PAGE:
I think price and quality transparency tools could be helpful here. Other insurers could offer their members reference price reimbursement for surgical procedures, cancer treatment, outpatient services, etc. and quantify those prices for members as a percentage of the regional Medicare rate paid to academic medical centers. Let Partners then explain to patients why it demands, expects, and thinks it deserves significantly more than the insurers’ reference prices.

If hospital systems think they can price insurance plans accurately in an environment where medical underwriting is no longer allowed, they are welcome to try.

Anonymous said...

I think Barry makes an important point about hospitals' inexperience in pricing insurance. The existing insurance companies are having a hard enough time now that underwriting is forbidden, and messing that up could lead to some big failures.
I think medical underwriting is inherently unfair, with the possible exception of behavioral issues such as smoking, and if current insurance models cannot survive without it, then hopefully some new payment models will evolve from the blood on the floor.

nonlocal MD.

Barry Carol said...


While hospitals currently lack expertise in pricing health insurance, they can buy it. That’s part of the reason why some are buying small insurance companies. Also, UnitedHealth Group suggested to me that if the trend takes hold, it could open up business opportunities for its Optum segment to help provide that expertise to hospital systems.

Second, I should have noted that before the ACA, five states, including Massachusetts, already operated under community rating which means they couldn’t take health status into account in setting rates but they could take age into account. That said there is more overhead to running an insurance company than just paying claims. There is the cost of actuarial expertise needed to set rates appropriately, marketing and advertising to let people know that you’re in the insurance business and, even with exchanges, brokerage commissions to pay for individuals and groups that want to access that expertise.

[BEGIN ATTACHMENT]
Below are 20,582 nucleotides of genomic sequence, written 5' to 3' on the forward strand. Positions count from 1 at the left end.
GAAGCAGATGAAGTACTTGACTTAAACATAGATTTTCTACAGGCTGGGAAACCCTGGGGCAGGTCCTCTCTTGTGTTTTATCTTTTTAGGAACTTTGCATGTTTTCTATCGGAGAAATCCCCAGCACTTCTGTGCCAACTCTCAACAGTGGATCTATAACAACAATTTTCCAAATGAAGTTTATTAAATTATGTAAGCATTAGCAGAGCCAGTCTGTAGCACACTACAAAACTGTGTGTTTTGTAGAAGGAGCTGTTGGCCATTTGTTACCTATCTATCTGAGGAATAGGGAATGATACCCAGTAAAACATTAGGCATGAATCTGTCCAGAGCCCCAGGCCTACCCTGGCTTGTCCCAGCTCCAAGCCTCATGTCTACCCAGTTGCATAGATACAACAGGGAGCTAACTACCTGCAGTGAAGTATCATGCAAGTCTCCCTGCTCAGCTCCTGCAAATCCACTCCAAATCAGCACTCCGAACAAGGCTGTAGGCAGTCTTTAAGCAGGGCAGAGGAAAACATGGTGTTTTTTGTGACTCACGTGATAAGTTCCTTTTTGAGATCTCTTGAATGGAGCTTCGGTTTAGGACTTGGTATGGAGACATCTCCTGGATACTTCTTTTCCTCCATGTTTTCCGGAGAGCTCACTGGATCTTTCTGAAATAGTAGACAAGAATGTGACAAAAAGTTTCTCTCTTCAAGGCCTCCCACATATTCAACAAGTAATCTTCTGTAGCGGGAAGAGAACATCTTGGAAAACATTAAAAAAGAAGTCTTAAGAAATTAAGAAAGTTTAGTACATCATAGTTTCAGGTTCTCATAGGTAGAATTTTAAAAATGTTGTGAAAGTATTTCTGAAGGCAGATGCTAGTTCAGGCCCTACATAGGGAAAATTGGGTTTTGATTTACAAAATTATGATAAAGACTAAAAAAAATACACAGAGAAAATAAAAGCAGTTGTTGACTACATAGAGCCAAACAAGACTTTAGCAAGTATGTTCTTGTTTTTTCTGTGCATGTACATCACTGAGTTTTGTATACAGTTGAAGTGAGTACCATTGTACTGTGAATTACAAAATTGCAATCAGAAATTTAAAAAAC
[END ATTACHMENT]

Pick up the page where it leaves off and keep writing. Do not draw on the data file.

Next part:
Finally, Medicare Part D includes something called risk corridors. This means that when insurers incur claims of a certain percentage above premiums collected, the government steps in and covers 80% of losses above that level. Conversely, if claims are lower than a certain level, insurers rebate a comparable percentage of the unexpected profits back to the government. Some Part D plans are experiencing significant losses this year as a result of higher than expected claims from the new hepatitis C drug, Sovaldi, and government risk corridor payments are kicking in to help cover them.

The ACA includes a similar provision which I think continues indefinitely. It also includes risk adjustment payments and reinsurance that are in place for the first three years and are paid for by a surcharge on insurance premiums. Those provisions are there to protect insurers until they gain several years of experience with community rating by which time they are expected to be able to set rates without those protections.

I think we can expect to see more hospitals enter the insurance business and insurers will provide more clinical services including primary care, behavioral health, and pharmacy benefit management.

Paul Levy said...

Thanks, as always, Barry, for great insights.

Anonymous said...

Southcoast is already doing this as well, under the "Northstar" brand (great branding, right? /s) and partnering with HPI. Will be very interesting to see how the NHP/Partners partnership shakes out. In the other direction, Cambridge Health Alliance sold Network Health a few years ago to THP (2011? 2012?).

Does anyone have any thoughts about FCHP selling to Tufts? I've heard it whispered in the past few years but have heard nothing substantial.